Saturday, August 20, 2011

Slipstream Lubricant -- First Impression

I have been reading a bit of hype recently about Slipstream lubricant from Crusader Weaponry. There are glowing reviews to be found on the web (eg. here, here and here) with, so far, no distinctly negative ones. Given that is not terribly expensive I decide to try it.

For my first experiment I used it on a S&W 686+. This is not a stock revolver. The return slide and the mating surfaces on the frame have been stoned and polished. The hammer and trigger frame studs are lightly polished. Exclusive of the cylinder, those are the three most significant source of friction in the S&W lockworks. Additionally, the factory mainspring was replaced with a Wolff full-power spring and a 15# Wolff spring was substituted for the factory 18# return slide spring.

Crusader's instructions recommend I completely clean and degrease the gun before applying their lubricant so I cleaned the cylinder and small parts in an ultrasonic cleaner. The frame I cleaned using Tetra's Action Blaster. Everything was rubbed down and dried with Scott disposable shop towels I bought at the local Home Depot. I reassembled the gun using Slipstream in the places I normally applied my usual oil.

First thing I noticed is the cylinder did not spin as freely as before.  Secondly there is a noticeable drag when opening and closing the cylinder. Finally, the ejector seem to have a bit more drag in it. I measured the trigger pull before and after. The average of seven measurements (one for each chamber) was:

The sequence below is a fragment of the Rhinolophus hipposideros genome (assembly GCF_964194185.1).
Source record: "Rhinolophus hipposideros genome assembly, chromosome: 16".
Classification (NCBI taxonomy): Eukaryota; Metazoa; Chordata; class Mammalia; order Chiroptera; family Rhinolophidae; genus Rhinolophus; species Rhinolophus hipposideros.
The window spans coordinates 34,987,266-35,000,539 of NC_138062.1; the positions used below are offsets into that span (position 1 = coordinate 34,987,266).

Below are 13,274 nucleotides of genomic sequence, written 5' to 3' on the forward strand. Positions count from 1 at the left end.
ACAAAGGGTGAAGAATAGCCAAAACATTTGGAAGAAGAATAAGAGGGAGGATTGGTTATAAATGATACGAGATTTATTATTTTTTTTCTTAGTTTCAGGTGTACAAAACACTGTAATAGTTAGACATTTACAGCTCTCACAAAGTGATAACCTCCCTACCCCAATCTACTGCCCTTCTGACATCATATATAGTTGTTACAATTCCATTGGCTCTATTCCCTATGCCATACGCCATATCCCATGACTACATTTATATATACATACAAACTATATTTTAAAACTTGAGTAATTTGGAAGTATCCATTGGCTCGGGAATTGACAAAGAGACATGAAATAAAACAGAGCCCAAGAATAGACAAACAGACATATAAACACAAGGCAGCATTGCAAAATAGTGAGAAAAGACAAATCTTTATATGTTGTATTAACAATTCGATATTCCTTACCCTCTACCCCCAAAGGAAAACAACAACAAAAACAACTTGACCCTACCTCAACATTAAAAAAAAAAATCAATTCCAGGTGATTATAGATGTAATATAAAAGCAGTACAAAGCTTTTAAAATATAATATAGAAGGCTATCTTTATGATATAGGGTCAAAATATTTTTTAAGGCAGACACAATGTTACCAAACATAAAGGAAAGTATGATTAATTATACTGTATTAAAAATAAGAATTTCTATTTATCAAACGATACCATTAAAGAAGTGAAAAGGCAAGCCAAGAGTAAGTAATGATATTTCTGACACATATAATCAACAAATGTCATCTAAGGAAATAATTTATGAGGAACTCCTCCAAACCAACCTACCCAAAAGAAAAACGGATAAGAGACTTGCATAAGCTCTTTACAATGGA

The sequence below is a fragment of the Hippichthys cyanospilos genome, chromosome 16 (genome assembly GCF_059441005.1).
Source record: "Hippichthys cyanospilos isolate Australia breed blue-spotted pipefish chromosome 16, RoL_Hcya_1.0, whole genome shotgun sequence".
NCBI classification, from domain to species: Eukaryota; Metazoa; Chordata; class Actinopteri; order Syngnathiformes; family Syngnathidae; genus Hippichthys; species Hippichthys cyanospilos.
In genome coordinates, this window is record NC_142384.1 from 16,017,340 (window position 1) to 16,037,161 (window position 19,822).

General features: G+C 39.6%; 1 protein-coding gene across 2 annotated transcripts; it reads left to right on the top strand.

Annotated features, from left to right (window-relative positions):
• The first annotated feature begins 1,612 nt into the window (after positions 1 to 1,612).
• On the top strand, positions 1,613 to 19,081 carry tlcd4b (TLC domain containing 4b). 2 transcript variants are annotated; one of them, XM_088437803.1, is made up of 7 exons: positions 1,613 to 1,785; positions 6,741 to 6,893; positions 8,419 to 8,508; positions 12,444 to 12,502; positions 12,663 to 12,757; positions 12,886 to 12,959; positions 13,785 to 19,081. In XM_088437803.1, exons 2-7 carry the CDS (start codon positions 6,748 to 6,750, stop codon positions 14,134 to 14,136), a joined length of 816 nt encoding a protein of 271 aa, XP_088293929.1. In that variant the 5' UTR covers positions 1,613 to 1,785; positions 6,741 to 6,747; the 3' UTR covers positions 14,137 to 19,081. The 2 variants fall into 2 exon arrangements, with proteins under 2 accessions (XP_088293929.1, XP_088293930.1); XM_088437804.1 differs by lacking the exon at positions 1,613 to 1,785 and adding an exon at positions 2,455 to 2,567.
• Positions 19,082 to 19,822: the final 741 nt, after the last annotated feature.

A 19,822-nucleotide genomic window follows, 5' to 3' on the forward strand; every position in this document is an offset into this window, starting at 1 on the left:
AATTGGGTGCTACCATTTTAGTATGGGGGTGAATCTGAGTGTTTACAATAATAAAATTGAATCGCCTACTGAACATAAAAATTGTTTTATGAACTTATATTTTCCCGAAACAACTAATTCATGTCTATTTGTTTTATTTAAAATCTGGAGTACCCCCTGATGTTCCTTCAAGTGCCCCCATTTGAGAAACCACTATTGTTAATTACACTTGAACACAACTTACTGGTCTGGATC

Before: 9.42 lbs, StdDev: 0.28 lbs
After:  9.46 lbs, StdDev: 0.25 lbs

The difference in the trigger weight is not significant and the overall subjective feel of the action does not seem to be affected.

So far, the jury is still out on using Slipstream on my revolvers. The additional drag noted above is slight enough I might not have noticed were this not my personal gun which I shoot a lot. Slipstream has not improved the overall action but neither has it diminished it. Being, to all appearances, a "dry" lube it may help reduce the powder residue and other gunk that gathers in the action. That would be an advantage over the other oils I've tried. Hopefully I will get a chance to get to the range this weekend and see how it performs in that regard. Also, since it was probably formulated with autoloaders in mind, I will eventually try the grease and oil on my P95 and Sig 220 to see how it affects them.

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